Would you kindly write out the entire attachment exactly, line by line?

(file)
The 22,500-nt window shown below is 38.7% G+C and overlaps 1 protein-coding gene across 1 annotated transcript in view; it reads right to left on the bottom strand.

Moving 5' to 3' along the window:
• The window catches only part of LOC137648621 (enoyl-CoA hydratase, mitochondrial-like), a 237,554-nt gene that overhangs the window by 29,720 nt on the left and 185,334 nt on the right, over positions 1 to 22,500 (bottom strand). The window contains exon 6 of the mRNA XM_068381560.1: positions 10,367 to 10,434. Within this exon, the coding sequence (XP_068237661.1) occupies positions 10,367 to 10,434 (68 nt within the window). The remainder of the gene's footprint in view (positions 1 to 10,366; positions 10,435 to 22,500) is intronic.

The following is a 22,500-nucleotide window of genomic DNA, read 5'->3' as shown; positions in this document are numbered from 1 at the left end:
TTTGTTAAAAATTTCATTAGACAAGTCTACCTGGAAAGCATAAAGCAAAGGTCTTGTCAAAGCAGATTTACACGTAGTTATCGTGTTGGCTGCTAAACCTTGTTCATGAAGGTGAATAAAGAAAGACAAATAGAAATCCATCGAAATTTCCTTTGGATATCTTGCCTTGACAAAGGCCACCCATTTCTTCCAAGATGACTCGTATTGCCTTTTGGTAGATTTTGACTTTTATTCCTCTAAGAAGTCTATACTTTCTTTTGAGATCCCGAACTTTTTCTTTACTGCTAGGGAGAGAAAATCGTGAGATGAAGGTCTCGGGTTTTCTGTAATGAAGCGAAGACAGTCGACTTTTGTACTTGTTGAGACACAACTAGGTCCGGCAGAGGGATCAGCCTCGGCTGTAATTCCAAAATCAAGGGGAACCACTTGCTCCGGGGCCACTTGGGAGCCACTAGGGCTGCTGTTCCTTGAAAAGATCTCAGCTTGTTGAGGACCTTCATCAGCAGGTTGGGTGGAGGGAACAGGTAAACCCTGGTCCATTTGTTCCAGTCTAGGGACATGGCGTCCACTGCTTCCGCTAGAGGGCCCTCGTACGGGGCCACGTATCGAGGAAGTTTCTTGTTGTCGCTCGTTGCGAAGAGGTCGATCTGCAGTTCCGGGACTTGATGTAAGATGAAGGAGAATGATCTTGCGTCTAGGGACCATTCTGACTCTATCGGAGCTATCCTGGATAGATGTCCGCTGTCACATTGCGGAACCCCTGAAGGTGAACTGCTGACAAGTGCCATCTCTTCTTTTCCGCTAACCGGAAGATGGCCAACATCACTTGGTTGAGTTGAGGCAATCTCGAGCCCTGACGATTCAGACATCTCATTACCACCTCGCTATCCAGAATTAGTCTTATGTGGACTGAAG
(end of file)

The 22,500-nt window shown below is 38.7% G+C and overlaps 1 protein-coding gene across 1 annotated transcript in view; it reads right to left on the bottom strand.

Moving 5' to 3' along the window:
• The window catches only part of LOC137648621 (enoyl-CoA hydratase, mitochondrial-like), a 237,554-nt gene that overhangs the window by 29,720 nt on the left and 185,334 nt on the right, over positions 1 to 22,500 (bottom strand). The window contains exon 6 of the mRNA XM_068381560.1: positions 10,367 to 10,434. Within this exon, the coding sequence (XP_068237661.1) occupies positions 10,367 to 10,434 (68 nt within the window). The remainder of the gene's footprint in view (positions 1 to 10,366; positions 10,435 to 22,500) is intronic.

The following is a 22,500-nucleotide window of genomic DNA, read 5'->3' as shown; positions in this document are numbered from 1 at the left end:
TTTGTTAAAAATTTCATTAGACAAGTCTACCTGGAAAGCATAAAGCAAAGGTCTTGTCAAAGCAGATTTACACGTAGTTATCGTGTTGGCTGCTAAACCTTGTTCATGAAGGTGAATAAAGAAAGACAAATAGAAATCCATCGAAATTTCCTTTGGATATCTTGCCTTGACAAAGGCCACCCATTTCTTCCAAGATGACTCGTATTGCCTTTTGGTAGATTTTGACTTTTATTCCTCTAAGAAGTCTATACTTTCTTTTGAGATCCCGAACTTTTTCTTTACTGCTAGGGAGAGAAAATCGTGAGATGAAGGTCTCGGGTTTTCTGTAATGAAGCGAAGACAGTCGACTTTTGTACTTGTTGAGACACAACTAGGTCCGGCAGAGGGATCAGCCTCGGCTGTAATTCCAAAATCAAGGGGAACCACTTGCTCCGGGGCCACTTGGGAGCCACTAGGGCTGCTGTTCCTTGAAAAGATCTCAGCTTGTTGAGGACCTTCATCAGCAGGTTGGGTGGAGGGAACAGGTAAACCCTGGTCCATTTGTTCCAGTCTAGGGACATGGCGTCCACTGCTTCCGCTAGAGGGCCCTCGTACGGGGCCACGTATCGAGGAAGTTTCTTGTTGTCGCTCGTTGCGAAGAGGTCGATCTGCAGTTCCGGGACTTGATGTAAGATGAAGGAGAATGATCTTGCGTCTAGGGACCATTCTGACTCTATCGGAGCTATCCTGGATAGATGTCCGCTGTCACATTGCGGAACCCCTGAAGGTGAACTGCTGACAAGTGCCATCTCTTCTTTTCCGCTAACCGGAAGATGGCCAACATCACTTGGTTGAGTTGAGGCAATCTCGAGCCCTGACGATTCAGACATCTCATTACCACCTCGCTATCCAGAATTAGTCTTATGTGGACTGAAG